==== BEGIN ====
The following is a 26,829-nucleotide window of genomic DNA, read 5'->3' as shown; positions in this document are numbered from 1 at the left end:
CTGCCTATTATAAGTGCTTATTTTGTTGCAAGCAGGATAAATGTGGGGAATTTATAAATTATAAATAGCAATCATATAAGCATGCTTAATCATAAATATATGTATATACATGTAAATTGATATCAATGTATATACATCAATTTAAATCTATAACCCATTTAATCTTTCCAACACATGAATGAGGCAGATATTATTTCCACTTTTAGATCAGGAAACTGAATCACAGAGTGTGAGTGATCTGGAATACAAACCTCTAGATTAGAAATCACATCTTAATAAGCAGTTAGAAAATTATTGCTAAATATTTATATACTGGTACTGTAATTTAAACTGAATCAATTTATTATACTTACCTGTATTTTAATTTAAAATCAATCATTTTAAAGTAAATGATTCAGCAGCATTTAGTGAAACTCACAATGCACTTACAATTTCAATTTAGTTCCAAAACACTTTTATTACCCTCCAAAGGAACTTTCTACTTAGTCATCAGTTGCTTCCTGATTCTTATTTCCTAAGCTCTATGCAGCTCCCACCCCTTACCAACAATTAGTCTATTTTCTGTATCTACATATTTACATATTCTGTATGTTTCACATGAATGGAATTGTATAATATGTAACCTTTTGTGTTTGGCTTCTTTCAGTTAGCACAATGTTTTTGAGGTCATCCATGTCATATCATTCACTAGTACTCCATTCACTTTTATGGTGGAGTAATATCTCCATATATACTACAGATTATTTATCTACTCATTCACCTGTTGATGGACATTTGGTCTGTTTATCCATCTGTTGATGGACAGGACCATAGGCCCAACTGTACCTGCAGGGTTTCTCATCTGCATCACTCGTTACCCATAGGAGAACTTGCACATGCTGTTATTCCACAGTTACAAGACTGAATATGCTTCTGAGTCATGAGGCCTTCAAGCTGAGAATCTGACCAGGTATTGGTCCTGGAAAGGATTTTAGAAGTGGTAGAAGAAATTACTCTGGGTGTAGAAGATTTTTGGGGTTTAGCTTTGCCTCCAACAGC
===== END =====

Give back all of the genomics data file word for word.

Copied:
The following is a 26,829-nucleotide window of genomic DNA, read 5'->3' as shown; positions in this document are numbered from 1 at the left end:
CTGCCTATTATAAGTGCTTATTTTGTTGCAAGCAGGATAAATGTGGGGAATTTATAAATTATAAATAGCAATCATATAAGCATGCTTAATCATAAATATATGTATATACATGTAAATTGATATCAATGTATATACATCAATTTAAATCTATAACCCATTTAATCTTTCCAACACATGAATGAGGCAGATATTATTTCCACTTTTAGATCAGGAAACTGAATCACAGAGTGTGAGTGATCTGGAATACAAACCTCTAGATTAGAAATCACATCTTAATAAGCAGTTAGAAAATTATTGCTAAATATTTATATACTGGTACTGTAATTTAAACTGAATCAATTTATTATACTTACCTGTATTTTAATTTAAAATCAATCATTTTAAAGTAAATGATTCAGCAGCATTTAGTGAAACTCACAATGCACTTACAATTTCAATTTAGTTCCAAAACACTTTTATTACCCTCCAAAGGAACTTTCTACTTAGTCATCAGTTGCTTCCTGATTCTTATTTCCTAAGCTCTATGCAGCTCCCACCCCTTACCAACAATTAGTCTATTTTCTGTATCTACATATTTACATATTCTGTATGTTTCACATGAATGGAATTGTATAATATGTAACCTTTTGTGTTTGGCTTCTTTCAGTTAGCACAATGTTTTTGAGGTCATCCATGTCATATCATTCACTAGTACTCCATTCACTTTTATGGTGGAGTAATATCTCCATATATACTACAGATTATTTATCTACTCATTCACCTGTTGATGGACATTTGGTCTGTTTATCCATCTGTTGATGGACAGGACCATAGGCCCAACTGTACCTGCAGGGTTTCTCATCTGCATCACTCGTTACCCATAGGAGAACTTGCACATGCTGTTATTCCACAGTTACAAGACTGAATATGCTTCTGAGTCATGAGGCCTTCAAGCTGAGAATCTGACCAGGTATTGGTCCTGGAAAGGATTTTAGAAGTGGTAGAAGAAATTACTCTGGGTGTAGAAGATTTTTGGGGTTTAGCTTTGCCTCCAACAGC